C.A.R. Transp. Brokerage Co. v. Darden Rests., Inc., 213 F.3d 474, 480 (9th Cir. 2000) (citations and internal quotation marks omitted). In contrast, when the nonmoving party bears the burden of proving the claim or defense, the moving party can meet its burden in two ways: (1) by presenting evidence to negate an essential element of the nonmoving party's case; or (2) by demonstrating that the nonmoving party failed to make a showing sufficient to establish an element essential to that party's case on which that party will bear the burden of proof at trial. See Celotex Corp., 477 U.S. at 323-24. If the moving party fails to meet its initial burden, summary judgment must be denied and the court need not consider the nonmoving party's evidence. See Adickes v. S.H. Kress & Co., 398 U.S. 144 (1970).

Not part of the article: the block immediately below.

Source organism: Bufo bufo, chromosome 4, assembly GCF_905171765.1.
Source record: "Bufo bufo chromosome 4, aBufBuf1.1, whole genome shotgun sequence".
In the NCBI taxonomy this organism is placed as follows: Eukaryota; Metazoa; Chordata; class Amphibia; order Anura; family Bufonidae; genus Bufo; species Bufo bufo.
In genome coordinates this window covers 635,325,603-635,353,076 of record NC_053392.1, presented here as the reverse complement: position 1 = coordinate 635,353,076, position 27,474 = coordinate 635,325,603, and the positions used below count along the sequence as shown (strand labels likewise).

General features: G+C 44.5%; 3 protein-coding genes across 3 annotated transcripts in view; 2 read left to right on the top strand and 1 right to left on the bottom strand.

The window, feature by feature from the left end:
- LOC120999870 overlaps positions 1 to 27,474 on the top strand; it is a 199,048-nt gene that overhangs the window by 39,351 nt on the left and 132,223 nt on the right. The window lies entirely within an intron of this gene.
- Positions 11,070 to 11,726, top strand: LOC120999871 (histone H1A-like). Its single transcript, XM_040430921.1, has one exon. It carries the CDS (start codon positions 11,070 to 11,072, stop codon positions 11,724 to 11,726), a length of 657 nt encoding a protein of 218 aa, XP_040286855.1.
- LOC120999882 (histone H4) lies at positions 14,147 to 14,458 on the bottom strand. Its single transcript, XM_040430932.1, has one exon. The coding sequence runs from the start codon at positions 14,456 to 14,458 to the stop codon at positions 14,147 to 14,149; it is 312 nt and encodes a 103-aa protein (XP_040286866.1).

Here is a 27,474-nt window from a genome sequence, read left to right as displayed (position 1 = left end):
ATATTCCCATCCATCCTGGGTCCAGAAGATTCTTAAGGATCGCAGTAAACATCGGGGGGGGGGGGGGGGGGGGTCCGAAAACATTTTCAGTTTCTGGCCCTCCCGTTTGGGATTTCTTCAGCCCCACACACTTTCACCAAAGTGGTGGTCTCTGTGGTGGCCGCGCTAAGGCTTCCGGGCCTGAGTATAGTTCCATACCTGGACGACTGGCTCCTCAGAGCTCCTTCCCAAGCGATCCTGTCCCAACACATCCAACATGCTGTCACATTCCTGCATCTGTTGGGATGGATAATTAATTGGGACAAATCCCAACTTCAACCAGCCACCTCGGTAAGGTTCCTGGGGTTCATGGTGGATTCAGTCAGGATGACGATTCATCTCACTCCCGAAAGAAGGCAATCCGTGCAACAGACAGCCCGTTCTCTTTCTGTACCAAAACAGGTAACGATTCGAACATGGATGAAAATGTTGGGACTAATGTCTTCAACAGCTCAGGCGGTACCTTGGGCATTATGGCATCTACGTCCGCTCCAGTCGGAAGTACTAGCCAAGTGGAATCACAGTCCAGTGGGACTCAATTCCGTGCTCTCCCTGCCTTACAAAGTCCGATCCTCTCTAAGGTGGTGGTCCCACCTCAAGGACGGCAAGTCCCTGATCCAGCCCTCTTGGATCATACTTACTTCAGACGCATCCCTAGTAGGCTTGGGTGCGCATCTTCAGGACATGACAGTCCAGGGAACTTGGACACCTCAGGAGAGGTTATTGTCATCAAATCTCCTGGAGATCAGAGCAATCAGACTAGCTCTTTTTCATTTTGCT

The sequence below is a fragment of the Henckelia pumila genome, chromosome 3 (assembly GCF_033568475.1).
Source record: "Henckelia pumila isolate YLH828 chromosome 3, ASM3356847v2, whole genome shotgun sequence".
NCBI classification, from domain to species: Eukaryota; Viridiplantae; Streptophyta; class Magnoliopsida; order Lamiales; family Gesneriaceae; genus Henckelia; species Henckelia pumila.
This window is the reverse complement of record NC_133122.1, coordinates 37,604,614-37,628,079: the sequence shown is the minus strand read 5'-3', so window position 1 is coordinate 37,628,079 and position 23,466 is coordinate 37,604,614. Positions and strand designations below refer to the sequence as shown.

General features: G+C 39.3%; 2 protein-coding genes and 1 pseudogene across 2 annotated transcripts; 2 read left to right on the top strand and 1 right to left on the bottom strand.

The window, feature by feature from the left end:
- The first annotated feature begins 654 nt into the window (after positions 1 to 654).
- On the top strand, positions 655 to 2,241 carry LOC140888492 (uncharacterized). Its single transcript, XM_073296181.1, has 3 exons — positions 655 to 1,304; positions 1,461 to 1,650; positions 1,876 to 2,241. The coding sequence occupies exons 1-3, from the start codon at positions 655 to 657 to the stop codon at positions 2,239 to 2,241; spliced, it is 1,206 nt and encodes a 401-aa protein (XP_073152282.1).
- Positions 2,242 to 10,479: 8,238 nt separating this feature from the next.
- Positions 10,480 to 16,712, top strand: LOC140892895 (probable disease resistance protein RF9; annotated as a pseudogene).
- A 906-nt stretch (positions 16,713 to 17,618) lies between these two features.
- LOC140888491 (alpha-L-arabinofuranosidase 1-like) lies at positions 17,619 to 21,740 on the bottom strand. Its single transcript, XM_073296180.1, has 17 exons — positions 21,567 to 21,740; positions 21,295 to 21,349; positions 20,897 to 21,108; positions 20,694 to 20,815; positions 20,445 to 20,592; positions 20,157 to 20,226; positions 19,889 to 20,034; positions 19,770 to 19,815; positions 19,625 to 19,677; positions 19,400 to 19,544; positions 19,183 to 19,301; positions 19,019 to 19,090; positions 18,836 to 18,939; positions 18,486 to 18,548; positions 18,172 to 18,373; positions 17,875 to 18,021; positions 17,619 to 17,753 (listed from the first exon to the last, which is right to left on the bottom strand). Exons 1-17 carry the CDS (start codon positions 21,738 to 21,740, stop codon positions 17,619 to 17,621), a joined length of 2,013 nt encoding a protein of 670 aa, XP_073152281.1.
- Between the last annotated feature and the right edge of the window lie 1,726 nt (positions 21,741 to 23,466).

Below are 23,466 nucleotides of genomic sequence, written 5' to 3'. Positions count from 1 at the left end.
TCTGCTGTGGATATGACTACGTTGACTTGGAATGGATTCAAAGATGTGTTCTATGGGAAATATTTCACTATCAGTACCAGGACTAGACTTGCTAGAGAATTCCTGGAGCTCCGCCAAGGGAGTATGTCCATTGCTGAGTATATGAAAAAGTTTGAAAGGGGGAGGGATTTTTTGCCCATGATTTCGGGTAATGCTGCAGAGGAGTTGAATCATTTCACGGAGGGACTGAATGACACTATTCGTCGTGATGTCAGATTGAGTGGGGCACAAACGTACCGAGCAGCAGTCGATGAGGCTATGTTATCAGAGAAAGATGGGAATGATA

If the moving party meets its initial burden, the burden then shifts to the opposing party to establish a genuine issue of material fact. See Matsushita Elec. Indus. Co. v. Zenith Radio Corp., 475 U.S. 574, 586 (1986). To establish the existence of a factual dispute, the opposing party need not establish a material issue of fact conclusively in its favor. It is sufficient that "the claimed factual dispute be shown to require a jury or judge to resolve the parties' differing versions of the truth at trial." T.W. Elec. Serv., Inc. v. P. Elec. Contractors Ass'n, 809 F.2d 626, 631 (9th Cir. 1987). In other words, the nonmoving party cannot avoid summary judgment by relying solely on conclusory allegations unsupported by facts. See Taylor v. List, 880 F.2d 1040, 1045 (9th Cir. 1989). Instead, the opposition must go beyond the assertions and allegations of the pleadings and set forth specific facts by producing competent evidence that shows a genuine issue for trial. See Fed.R.Civ.P. 56(e); Celotex Corp., 477 U.S. at 324.